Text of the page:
Tuesday, December 2, 2008

Obama, C. Rice, H.R. Clinton, and Robert Gates -- Common Ground


In another great David Brooks op-ed (today's New York Times), he talks about how great it is that in the new Obama Cabinet, we have real consensus from the State Department (actually, both the outgoing and the incoming) and the Defense Department.

So what does everyone agree on?

The need for nation-building.

While everyone can cook up great ideas about how to use diplomats, other State Dept. civilians, or some newly hatched Civilian Reserve nation-building corps, the reality right now is that the only instantly-deployable group of people that the government can send to go fix war-torn countries -- to build civil society, to fix infrastructure, and to provide direct support to populations -- is the military.

The government literally owns its servicemembers.

It issues "orders" not "suggestions," "ideas," or "offers." If a servicemember doesn't show up when and where he or she is supposed to be, it is, literally, a crime.*

That's why all these other wonderful ideas about who to use to do this type of stuff are just ideas, and will be for a long time until the little kinks about how to tell people where to go without catching flak or resistance for it are, just, ideas.

Unprovoked wars in the name of regime change or democracy building don't figure to be a staple in this new President's foreign policy. But one thing is for certain -- nation-building in places like the Middle East, the Balkans, Southeast Asia, and the Caribbean isn't going anywhere.

It was funny to see that article this morning, because today is the day that I formally started my move process over from the Navy (active duty) to the Army (Mass. Natty Guard) to become a Civil Affairs Officer, or nation-builder. I'll do another post later on to explain why I am so pro-Guard and why I think it's better than active duty or the reserves (many people confuse Guard and reserve, but trust me, they're different). The move process is going to involve lots of paperwork and take several months.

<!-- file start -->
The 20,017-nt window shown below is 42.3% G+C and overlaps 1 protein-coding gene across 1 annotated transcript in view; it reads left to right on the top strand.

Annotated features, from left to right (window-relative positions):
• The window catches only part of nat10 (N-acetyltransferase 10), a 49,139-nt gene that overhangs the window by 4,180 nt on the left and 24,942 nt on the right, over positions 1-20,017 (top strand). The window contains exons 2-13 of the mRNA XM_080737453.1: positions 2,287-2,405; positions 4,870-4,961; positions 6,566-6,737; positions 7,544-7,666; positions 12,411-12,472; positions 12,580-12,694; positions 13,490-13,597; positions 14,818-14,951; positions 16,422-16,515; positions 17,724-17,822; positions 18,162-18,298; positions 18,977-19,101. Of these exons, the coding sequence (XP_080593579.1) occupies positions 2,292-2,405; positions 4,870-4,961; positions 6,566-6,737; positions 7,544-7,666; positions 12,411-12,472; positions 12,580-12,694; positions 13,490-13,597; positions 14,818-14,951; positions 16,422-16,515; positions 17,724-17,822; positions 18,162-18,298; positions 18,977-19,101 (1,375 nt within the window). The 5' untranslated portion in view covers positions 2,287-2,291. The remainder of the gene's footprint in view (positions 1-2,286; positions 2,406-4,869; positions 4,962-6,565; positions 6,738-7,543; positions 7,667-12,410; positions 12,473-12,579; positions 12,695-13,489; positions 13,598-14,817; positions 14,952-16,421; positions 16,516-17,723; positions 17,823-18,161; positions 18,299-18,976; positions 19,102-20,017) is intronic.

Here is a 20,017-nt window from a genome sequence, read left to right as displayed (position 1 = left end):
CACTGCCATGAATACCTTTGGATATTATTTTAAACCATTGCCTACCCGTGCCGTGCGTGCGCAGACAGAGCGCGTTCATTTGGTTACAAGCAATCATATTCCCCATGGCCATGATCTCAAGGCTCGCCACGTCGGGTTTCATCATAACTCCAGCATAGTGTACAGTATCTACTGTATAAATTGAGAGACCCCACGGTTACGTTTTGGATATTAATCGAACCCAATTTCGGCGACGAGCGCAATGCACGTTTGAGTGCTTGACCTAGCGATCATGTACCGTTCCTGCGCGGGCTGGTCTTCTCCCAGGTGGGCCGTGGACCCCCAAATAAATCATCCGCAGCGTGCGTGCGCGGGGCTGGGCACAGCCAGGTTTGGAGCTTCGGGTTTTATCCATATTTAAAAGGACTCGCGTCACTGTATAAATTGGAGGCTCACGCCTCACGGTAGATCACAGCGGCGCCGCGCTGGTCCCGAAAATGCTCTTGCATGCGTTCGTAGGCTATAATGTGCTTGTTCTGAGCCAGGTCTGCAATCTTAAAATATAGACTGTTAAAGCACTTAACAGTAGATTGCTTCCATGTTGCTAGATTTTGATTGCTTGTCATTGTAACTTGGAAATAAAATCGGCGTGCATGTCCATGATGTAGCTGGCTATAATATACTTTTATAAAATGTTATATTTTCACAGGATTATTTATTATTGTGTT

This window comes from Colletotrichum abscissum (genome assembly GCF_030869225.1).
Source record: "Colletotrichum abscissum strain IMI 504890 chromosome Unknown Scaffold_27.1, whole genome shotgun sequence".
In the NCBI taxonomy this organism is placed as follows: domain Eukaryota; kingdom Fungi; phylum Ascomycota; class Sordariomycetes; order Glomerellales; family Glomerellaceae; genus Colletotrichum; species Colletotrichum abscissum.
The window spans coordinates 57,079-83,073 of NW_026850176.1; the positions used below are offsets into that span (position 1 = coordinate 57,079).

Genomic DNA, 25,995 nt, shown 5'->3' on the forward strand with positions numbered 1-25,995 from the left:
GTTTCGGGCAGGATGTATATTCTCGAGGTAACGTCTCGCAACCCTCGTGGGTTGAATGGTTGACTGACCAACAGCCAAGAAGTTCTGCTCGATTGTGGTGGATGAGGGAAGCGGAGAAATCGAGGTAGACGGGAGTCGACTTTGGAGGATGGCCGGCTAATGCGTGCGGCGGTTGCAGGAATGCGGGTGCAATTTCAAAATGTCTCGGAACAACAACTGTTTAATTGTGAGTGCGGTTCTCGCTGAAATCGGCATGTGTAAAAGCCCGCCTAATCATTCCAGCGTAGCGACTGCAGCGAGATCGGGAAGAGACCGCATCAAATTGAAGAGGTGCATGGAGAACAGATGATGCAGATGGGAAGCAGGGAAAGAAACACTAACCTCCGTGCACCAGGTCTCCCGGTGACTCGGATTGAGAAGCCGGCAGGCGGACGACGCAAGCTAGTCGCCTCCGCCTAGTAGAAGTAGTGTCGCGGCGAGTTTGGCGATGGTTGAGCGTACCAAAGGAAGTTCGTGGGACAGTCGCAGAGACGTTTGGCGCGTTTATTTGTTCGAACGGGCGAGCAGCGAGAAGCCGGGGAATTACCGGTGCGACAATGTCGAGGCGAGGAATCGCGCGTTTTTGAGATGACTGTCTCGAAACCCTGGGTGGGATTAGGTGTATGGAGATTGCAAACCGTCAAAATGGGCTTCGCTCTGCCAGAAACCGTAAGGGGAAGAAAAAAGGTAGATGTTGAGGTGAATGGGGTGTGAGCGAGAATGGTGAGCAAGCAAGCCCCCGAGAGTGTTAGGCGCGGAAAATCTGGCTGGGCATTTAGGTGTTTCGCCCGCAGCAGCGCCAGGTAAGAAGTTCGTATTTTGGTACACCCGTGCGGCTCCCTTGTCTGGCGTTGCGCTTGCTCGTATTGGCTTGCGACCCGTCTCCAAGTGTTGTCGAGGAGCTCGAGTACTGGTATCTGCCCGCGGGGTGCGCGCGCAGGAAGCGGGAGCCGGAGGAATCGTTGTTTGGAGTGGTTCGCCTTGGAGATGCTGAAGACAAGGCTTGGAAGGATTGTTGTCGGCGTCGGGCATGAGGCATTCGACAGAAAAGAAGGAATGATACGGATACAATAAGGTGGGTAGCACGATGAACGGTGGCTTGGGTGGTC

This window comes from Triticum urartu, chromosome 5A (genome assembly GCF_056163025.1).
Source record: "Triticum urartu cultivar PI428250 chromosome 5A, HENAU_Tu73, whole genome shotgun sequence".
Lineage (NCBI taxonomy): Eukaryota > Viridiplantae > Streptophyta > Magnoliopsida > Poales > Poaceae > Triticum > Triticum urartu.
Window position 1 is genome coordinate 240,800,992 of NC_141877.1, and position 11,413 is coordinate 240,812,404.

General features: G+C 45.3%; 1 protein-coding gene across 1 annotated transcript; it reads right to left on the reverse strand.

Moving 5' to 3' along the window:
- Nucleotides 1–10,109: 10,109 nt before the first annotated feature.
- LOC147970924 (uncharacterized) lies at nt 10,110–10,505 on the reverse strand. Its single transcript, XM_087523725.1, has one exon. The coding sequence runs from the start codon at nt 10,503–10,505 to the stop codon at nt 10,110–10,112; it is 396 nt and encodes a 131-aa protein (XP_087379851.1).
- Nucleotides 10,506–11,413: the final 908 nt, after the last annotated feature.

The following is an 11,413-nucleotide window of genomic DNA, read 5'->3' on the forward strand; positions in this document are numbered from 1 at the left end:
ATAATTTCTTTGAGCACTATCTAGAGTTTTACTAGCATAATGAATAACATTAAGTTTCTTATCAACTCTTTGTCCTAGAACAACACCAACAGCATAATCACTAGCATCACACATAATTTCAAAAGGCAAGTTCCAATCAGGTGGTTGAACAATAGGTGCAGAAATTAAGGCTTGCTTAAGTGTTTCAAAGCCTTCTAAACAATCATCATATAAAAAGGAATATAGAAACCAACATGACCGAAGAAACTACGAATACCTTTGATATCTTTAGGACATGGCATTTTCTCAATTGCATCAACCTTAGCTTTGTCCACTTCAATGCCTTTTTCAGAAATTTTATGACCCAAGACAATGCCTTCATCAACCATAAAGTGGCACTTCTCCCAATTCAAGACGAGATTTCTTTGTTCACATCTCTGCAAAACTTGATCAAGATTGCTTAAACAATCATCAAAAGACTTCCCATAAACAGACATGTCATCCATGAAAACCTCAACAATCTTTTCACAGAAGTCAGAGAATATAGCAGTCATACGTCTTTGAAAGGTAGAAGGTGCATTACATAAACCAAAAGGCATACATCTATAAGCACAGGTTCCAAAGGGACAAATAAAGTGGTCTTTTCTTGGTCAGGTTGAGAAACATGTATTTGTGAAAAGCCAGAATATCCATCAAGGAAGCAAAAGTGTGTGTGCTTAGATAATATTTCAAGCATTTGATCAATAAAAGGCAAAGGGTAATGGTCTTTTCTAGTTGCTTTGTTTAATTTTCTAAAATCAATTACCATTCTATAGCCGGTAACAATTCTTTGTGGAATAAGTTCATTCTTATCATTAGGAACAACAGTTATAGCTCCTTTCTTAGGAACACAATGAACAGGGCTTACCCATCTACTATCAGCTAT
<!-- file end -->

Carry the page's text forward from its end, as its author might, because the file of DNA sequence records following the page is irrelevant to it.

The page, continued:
But if David Brooks is right -- and many statements from Ms. Clinton, Mr. Gates, and Mr. Obama certainly suggest he is -- there will be plenty of good work to be done in the years ahead.

* The Uniform Code of Military Justice (UCMJ) lists any Unauthorized Absence (UA), i.e. not being where you're supposed to be, as a punishable offense.


C R Krieger said...

This is going to be an interesting ride. As a side comment, I have not heard near enough about what we are going to be doing WRT our relationship with Mexico.

But, to the post. There was an item in a recent New York Review of Books on this subject. By William Easterly, the title is "Foreign Aid Goes Military."

The author has a negative view of the use of the military in foreign aid situations, but the fact is, as our host says, they are the only ones available most of the time. For example, when you have a Tsunami in Indonesia, a US Navy Carrier Battle Group is what gets there "firstest with the mostest."

Would that the Department of State had the capability, but the US Congress has time and again failed to properly fund State. And, the ancient Hoover Commission wanted to take all operational responsibility away from DOS.

Here is hoping that the new SecState is able to obtain the funds to implement SecDef Robert Gates' vision of other folks doing nation building along with the Department of Defense.

Regards -- Cliff

The New Englander said...


Great article, thanks for sending! Definitely an eye-opener, and definitely speaks to the truth of what "foreign assistance" means and will continue to mean.

I share your hope that State can take on more of the nation-building job (and in fairness to them, they have certainly played a role in the Provincial Reconstruction Teams, or PRTs, all over the place in Iraq and Afghanistan).

Still, as you said, the military has the rapid-deployment and heavy-lift capability that simply no one else does. Definitely a very interesting time to hitch up to the CA mission..


Nick said...


I agree that nation-building is essential, and that the military is best equipped to handle many global crises.

In the late 90's we saw only the "good" side of globalization, but now the responsibilities it entails are revealing themselves.

And this is part of the reason why I am disappointed by a few of President elect Obama's selections. Namely Clinton and Emanuel. Sure, both are shrewd, experienced, and technically "qualified" candidates for those jobs, but come on---how is this change, how is this reform?

There are thousands of brilliant and qualified people out there, who understand the global challenges, who could bring new ideas and networks together. And yet, Obama is opting for Clinton retreads, or worse, actual Clintons. What use is an electoral mandate if it's blown on appeasing the establishment.

The New Englander said...


It was just after reading your reply here that I saw Frank Rich's op-ed in today's NY Times. Of course, I don't usually see eye-to-eye with Frank Rich, but I thought he did a good job skewering the idea that just putting the group with the best resumes, pedigrees, and establishment credentials is going to guarantee the best policies..


He nodded, of course, to David Halberstam, who basically wrote an entire book dedicated to that idea.


Nick said...

It's kind like the ny yankees since 1998. Every year they buy up the best players, field a veritable all-star team of overpaid overexposed head cases, and then spit the bit in early October.